As the climate crisis continues to intensify, attention is turning not just to how we can mitigate and adapt to climate change but how to foster resilience among the communities most affected by it.

We know that the impacts of climate change are distributed unequally, with women, communities of color and the Global South bearing the disproportionate brunt of climate disasters and resource shortages. We also know that climate resilience and financial resilience go hand in hand. If communities aren’t economically stable, they won’t be climate disaster-prepared, whether that means access to well-built green homes, being insured against climate disasters or having safe and accessible water systems or access to energy in the event of a water or energy emergency.

And if communities aren’t climate resilient, they won’t be economically resilient in an increasingly climate-uncertain world.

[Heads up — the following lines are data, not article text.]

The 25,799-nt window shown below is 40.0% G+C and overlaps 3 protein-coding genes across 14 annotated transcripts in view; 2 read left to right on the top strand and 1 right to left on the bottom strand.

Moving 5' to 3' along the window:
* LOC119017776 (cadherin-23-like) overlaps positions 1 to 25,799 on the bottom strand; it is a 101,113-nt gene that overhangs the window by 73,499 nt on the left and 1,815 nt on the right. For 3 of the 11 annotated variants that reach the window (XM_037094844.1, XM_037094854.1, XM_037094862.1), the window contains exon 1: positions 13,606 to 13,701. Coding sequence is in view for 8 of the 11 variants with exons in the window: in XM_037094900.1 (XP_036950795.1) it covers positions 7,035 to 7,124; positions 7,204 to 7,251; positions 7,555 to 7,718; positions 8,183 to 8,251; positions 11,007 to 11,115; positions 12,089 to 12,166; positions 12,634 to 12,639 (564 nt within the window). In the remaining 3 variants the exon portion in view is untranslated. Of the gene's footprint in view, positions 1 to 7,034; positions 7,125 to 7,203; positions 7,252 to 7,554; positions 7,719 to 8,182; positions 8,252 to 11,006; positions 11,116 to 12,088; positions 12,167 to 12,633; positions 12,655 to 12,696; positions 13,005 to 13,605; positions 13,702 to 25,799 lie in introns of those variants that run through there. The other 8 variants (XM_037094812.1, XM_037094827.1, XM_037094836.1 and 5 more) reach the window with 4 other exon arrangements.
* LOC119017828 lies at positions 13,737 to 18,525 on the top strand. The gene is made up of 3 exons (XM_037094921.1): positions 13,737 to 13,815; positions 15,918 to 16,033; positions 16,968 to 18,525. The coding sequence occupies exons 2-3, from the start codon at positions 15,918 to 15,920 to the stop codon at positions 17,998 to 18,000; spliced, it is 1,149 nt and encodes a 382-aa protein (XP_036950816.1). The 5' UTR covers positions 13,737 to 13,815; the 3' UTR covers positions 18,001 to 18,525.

This isn’t just a matter of justice. It’s also a business and public sector imperative. If you’re a business that has big warehouse facilities in Houston, for example, you need sustainable energy in the event the electric grid goes down in the wake of a hurricane. If your business is in the food industry, you need local, resilient supply chains able to withstand weather shocks, crops that can thrive under different weather conditions and transport options that work in the event of a climate disaster. Food, housing (including heating and cooling), healthcare, energy, water, communications and more — all components of local resilience.

To achieve this, we need strong infrastructure and local sustainable businesses across every sector that are part of a climate-resilient economy — all informed by local expertise and creating good, green jobs. We also need to make sure that women, and especially women of color, are involved in all parts of the value chain: as leaders, entrepreneurs, employees, customers and investors.

It is only by recognizing the talent and innovation in frontline communities that we will create businesses and solutions that are financially sustainable, with the social license to operate in the communities they serve and that truly solve the problems they are designed to solve.

Read the full article about climate resilience and gender by Suzanne Biegel at GreenBiz.